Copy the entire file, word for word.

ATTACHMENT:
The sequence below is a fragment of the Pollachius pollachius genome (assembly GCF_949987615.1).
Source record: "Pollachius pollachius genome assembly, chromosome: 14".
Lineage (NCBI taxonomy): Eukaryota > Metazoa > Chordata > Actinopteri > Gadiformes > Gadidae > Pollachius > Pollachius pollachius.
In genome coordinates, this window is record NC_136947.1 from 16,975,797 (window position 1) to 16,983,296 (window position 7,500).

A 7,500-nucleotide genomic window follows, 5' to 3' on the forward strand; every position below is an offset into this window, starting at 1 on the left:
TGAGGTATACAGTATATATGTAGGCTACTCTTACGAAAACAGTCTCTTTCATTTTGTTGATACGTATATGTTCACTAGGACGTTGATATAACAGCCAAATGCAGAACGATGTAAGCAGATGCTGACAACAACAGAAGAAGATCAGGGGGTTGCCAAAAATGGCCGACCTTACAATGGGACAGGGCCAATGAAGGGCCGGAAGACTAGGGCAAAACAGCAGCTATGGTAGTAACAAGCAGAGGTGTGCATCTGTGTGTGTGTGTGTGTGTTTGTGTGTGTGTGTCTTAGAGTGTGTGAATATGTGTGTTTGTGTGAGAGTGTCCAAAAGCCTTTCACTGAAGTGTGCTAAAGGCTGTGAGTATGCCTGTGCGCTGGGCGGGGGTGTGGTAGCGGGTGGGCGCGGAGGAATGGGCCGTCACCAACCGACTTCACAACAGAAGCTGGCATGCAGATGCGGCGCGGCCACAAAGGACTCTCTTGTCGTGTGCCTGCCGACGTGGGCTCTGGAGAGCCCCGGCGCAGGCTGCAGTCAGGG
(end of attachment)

The sequence below is a fragment of the Pollachius pollachius genome (assembly GCF_949987615.1).
Source record: "Pollachius pollachius genome assembly, chromosome: 14".
Lineage (NCBI taxonomy): Eukaryota > Metazoa > Chordata > Actinopteri > Gadiformes > Gadidae > Pollachius > Pollachius pollachius.
In genome coordinates, this window is record NC_136947.1 from 16,975,797 (window position 1) to 16,983,296 (window position 7,500).

A 7,500-nucleotide genomic window follows, 5' to 3' on the forward strand; every position below is an offset into this window, starting at 1 on the left:
TGAGGTATACAGTATATATGTAGGCTACTCTTACGAAAACAGTCTCTTTCATTTTGTTGATACGTATATGTTCACTAGGACGTTGATATAACAGCCAAATGCAGAACGATGTAAGCAGATGCTGACAACAACAGAAGAAGATCAGGGGGTTGCCAAAAATGGCCGACCTTACAATGGGACAGGGCCAATGAAGGGCCGGAAGACTAGGGCAAAACAGCAGCTATGGTAGTAACAAGCAGAGGTGTGCATCTGTGTGTGTGTGTGTGTGTTTGTGTGTGTGTGTCTTAGAGTGTGTGAATATGTGTGTTTGTGTGAGAGTGTCCAAAAGCCTTTCACTGAAGTGTGCTAAAGGCTGTGAGTATGCCTGTGCGCTGGGCGGGGGTGTGGTAGCGGGTGGGCGCGGAGGAATGGGCCGTCACCAACCGACTTCACAACAGAAGCTGGCATGCAGATGCGGCGCGGCCACAAAGGACTCTCTTGTCGTGTGCCTGCCGACGTGGGCTCTGGAGAGCCCCGGCGCAGGCTGCAGTCAGGG